[LAD] Audio Levitation

Patrick Shirkey pshirkey at boosthardware.com
Sat Jan 4 15:23:45 UTC 2014

On Sun, January 5, 2014 12:39 am, Fons Adriaensen wrote:
> On Sat, Jan 04, 2014 at 09:24:54PM +1100, Patrick Shirkey wrote:
>> Does cavitation have a role to play?
> No idea. If it does that could be rather destructive on some
> materials.

This little guy seems to have mastered the art:


I suppose it is possible that some materials could be quite energy
efficient as they are destructed. I wonder if it is theoretically possible
to harness this affect to generate energy from some exotic materials
thereby using sound as a tool to generate energy which could be used to
generate more sound thereby creating a pretty impressive feedback loop.

> What is clear is that acoustic radiation pressure plays a role.
> And that's a subject that has caused a lot of confusion and false
> results throughout the history of acoustics as a science. Some big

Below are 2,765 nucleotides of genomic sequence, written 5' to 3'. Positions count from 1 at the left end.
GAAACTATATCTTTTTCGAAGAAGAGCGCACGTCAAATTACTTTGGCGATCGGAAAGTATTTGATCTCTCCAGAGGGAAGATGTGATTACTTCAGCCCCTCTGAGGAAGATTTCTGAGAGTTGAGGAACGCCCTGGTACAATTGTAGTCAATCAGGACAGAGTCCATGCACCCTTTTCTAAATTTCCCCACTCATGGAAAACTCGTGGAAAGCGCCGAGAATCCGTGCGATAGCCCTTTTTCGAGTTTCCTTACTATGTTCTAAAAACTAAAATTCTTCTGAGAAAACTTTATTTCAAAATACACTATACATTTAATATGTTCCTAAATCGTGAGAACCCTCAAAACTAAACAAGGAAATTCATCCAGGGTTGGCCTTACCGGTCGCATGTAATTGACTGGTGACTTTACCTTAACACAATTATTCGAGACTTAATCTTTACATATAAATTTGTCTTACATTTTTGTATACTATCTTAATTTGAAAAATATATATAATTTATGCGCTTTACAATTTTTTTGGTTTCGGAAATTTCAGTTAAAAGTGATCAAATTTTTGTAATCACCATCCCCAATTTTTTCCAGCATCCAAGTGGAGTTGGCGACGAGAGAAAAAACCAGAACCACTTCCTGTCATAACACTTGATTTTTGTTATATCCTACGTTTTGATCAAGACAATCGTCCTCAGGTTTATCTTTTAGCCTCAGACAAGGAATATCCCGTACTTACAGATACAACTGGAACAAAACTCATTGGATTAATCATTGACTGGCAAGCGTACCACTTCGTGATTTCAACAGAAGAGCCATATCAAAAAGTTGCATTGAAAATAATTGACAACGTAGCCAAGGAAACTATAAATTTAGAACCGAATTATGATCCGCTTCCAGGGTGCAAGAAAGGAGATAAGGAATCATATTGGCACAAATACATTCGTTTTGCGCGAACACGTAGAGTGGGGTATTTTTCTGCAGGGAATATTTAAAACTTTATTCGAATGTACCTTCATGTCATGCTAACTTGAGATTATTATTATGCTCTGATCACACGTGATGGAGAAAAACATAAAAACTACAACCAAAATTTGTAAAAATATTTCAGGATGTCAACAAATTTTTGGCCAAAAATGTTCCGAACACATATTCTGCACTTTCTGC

> names (including Rayleigh) have burnt their fingers on it, so it's
> not and easy matter. To prime the confusion, there are at least
> two formulations of acoustic radiation pressure: one from Rayleigh
> (which depends on non-linearity) and one due to Langevin (which
> does not depend on it).

Theoretically would an ambisonic levitation system be able to lift an
object with large surface area, high rigidity and low mass? For example a
carpet made from layered graphene?

Would it require less energy than an equivalent magnetic levitation system?

I wonder how much graphene is required to support an object with the mass
of a human.

Patrick Shirkey
Boost Hardware Ltd

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